The regulation of artificial intelligence (AI) is a hotly debated topic in the UK, with the government proposing new regulations in March of this year. The UK parliament’s science, innovation, and technology committee is holding a series of hearings on the subject. During one of these hearings, Jamie Njoku-Goodwin, CEO of UK Music, and Paul Fleming, general secretary of Equity, the UK trade union for creative practitioners, provided evidence on the impact of AI on the entertainment industry.
Fleming highlighted that AI is increasingly taking over stable sources of income, such as radio advertisements, which allow practitioners to work in the more artistically fulfilling areas of the industry, like theater. He also noted that AI has been replacing humans in crowd scenes in film and TV shows for some time, reducing the opportunity to earn for actors. However, Fleming acknowledged that AI presents new opportunities in the form of video games and reanimation of actors, like Peter Cushing in the Star Wars franchise.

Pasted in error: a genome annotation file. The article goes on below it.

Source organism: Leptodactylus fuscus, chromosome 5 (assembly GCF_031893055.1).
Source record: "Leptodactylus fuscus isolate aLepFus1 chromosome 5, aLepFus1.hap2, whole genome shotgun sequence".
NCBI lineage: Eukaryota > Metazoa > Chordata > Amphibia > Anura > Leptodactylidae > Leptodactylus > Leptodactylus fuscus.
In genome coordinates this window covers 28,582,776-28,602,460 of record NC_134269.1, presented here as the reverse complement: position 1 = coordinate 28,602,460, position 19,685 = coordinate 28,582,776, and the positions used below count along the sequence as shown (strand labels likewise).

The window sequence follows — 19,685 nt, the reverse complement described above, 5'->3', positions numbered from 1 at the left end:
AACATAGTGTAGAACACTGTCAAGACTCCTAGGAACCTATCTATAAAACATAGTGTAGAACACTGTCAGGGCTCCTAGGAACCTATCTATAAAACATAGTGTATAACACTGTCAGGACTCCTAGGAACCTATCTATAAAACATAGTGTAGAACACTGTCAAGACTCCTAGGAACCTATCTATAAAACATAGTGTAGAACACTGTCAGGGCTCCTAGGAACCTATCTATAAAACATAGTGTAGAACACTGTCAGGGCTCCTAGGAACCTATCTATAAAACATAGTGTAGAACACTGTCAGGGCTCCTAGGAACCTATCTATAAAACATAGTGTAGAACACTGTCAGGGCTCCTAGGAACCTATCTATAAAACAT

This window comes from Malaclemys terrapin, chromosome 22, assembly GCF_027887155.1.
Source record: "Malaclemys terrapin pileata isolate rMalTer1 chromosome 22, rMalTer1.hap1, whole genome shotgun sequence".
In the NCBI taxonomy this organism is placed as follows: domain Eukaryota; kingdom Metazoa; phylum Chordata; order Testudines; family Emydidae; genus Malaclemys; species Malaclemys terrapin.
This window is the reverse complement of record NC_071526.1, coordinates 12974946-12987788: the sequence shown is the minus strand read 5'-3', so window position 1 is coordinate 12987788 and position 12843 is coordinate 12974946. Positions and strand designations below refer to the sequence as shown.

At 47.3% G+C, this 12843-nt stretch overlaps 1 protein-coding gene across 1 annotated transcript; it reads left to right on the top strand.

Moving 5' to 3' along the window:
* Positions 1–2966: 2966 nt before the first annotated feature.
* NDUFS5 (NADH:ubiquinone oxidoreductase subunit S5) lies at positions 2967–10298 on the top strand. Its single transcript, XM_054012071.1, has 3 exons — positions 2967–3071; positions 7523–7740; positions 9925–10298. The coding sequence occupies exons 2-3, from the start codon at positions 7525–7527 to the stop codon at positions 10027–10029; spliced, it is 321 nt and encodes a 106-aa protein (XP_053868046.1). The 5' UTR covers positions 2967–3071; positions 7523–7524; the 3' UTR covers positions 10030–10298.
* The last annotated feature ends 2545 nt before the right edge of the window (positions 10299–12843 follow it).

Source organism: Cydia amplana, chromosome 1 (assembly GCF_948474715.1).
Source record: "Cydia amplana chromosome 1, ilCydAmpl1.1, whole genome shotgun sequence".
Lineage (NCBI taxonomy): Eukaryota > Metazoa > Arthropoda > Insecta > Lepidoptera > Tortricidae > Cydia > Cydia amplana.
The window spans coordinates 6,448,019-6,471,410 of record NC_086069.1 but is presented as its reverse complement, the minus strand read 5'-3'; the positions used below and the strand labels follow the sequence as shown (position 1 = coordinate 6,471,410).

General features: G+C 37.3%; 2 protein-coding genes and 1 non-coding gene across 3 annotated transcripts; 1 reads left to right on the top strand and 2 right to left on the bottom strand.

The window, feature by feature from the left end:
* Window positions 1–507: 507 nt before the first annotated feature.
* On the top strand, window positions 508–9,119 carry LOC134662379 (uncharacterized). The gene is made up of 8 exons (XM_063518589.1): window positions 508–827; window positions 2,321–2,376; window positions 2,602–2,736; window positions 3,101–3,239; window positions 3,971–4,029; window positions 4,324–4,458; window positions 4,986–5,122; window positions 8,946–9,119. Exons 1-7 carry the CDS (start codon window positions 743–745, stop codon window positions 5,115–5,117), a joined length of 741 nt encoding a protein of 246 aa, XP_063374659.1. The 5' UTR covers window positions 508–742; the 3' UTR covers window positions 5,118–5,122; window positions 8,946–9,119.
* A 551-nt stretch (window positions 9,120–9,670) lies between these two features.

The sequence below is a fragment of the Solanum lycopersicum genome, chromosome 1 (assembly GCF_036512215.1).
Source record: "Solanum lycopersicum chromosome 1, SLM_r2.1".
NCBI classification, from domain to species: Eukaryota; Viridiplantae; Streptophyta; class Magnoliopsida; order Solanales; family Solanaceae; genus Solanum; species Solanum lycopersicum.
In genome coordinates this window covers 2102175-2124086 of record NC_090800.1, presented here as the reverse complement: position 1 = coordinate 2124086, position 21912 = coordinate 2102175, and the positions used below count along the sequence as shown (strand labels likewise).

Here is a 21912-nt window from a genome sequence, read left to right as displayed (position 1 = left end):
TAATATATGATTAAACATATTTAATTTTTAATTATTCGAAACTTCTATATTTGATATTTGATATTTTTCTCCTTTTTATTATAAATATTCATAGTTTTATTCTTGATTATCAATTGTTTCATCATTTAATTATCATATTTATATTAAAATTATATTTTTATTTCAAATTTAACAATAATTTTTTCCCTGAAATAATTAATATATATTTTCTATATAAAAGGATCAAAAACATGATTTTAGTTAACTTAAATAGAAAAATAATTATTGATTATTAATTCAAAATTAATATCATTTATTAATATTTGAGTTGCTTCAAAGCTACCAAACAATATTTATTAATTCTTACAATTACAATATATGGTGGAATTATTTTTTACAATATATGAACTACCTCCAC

Njoku-Goodwin shared that assistive AI has been beneficial in the music industry, particularly in identifying copyright infringement, audience analytics, and business models. However, there are concerns when it comes to generative AI, which uses someone else’s work without permission and respect for copyright. Njoku-Goodwin stressed the need for a regulatory framework in place to protect the moral and legal rights of industry members.
Equity is currently running a campaign called Stop AI Stealing the Show, which aims to educate, enforce, and expand the protection of performers’ rights. The campaign states that performers lack understanding of their performers’ rights when signing contracts and are being asked to sign non-disclosure agreements without knowing what the job entails. Additionally, performers think that the development of AI technology poses a threat to employment opportunities in the performing arts sector. Equity members believe that the government should introduce new legal protections for performers, so that a performance cannot be reproduced by AI technology without their consent.
Fleming emphasized that the campaign aims to educate members on their rights and that they are not opposed to new technology but rather dislike the malicious use of technology that undermines their terms and conditions. He believes that the current framework in which AI operates is not strong enough and that a regulatory framework is necessary.